Power is important in negative studies. That is, if a paper is published suggesting that there is no association between one thing and another, virtually all of the top tier medical journals now require that the authors have performed a Power Analysis. The Power Analysis is a measure of the chance that the authors missed an association that actually was present. In some ways, it is the reverse of a P value and is commonly referred to as the chance of a beta error. Not surprisingly, studies with small sample sizes are much more likely to miss an association than studies with larger sample sizes. Most good investigators will now calculate a Power Analysis before beginning their study to determine the number of subjects they need in order to have a chance to detect a clinically significant difference. Unfortunately, many of the "second tier" and "throw-away" journals publish negative results without requiring a proper Power Analysis. Such articles can lead to a false assumption that a given procedure or treatment has no benefit when in fact it does.
Finally, it is important for clinicians to remember that no clinical study (indeed, no experiment of any type) can ever lead to a "cause and effect" association. Biostatistics are used to help us determine whether a procedure might cure a given condition, a drug might improve health, or a virus might be associated with a given illness. However, no statistic can tell us whether a given treatment or drug will help an individual patient. It is up to us to determine clinical significance.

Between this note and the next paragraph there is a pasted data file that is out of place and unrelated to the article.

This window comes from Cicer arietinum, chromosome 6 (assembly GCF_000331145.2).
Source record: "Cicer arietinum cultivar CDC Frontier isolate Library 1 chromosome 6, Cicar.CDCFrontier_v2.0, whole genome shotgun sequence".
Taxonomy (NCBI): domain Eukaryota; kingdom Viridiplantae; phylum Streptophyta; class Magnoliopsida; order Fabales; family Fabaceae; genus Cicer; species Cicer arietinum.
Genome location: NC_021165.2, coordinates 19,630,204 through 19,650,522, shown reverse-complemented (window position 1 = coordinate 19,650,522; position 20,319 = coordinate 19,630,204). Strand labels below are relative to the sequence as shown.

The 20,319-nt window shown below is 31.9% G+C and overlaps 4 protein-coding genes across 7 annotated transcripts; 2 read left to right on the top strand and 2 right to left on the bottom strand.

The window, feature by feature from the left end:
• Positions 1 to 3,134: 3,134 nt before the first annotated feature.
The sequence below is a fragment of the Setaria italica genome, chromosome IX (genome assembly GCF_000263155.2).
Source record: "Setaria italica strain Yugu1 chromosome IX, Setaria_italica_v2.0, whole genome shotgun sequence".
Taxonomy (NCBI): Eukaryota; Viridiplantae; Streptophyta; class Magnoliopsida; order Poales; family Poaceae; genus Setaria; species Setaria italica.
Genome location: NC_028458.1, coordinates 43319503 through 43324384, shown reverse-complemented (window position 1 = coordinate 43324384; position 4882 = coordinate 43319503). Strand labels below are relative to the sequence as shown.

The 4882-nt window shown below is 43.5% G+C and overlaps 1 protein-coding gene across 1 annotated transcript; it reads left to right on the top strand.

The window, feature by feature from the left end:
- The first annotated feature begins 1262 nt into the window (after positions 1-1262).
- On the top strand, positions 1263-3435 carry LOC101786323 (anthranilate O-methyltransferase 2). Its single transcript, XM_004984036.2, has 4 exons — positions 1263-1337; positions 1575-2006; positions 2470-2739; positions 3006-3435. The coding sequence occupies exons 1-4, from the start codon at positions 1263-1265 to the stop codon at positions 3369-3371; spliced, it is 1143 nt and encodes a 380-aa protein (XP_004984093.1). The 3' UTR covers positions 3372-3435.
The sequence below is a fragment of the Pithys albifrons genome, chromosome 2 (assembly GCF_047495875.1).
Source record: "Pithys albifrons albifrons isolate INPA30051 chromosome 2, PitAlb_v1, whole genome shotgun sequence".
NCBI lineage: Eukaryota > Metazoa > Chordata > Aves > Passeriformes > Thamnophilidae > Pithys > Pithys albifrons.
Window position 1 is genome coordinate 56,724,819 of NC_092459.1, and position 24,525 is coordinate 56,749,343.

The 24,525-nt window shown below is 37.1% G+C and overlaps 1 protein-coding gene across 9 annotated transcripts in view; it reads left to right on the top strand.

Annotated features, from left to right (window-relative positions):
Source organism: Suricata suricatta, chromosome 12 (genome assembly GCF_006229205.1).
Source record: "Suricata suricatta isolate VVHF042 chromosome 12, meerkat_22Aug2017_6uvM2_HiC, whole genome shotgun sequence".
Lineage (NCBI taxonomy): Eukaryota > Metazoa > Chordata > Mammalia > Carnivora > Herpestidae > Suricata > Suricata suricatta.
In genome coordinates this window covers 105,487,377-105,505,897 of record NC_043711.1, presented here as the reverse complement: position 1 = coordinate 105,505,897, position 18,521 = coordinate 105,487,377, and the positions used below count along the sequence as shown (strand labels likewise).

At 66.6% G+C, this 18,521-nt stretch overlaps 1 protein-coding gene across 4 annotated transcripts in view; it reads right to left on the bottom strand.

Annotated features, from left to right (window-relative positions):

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3. Lilienfeld AM, Lilienfeld DE. Foundations of Epidemiology. 2nd ed. New York, NY: Oxford University Press; 1980.
4. Colton T. Statistics in Medicine. Boston, MA: Little Brown, and Company; 1974.
A researcher has performed a study on the effectiveness of a new drug that is used to prevent premature labor. The article reports that the study did not show a statistically significant benefit of the drug since the P value was 0.07. Which of the following statements regarding this study is most correct?
a. The new drug is not clinically useful for the prevention of premature labor.
b. If the investigators had used more study subjects, the results would have been significant.
c. The drug might be useful for preventing premature labor and should be studied further.
d. Only 7% of the study subjects showed a response to the drug.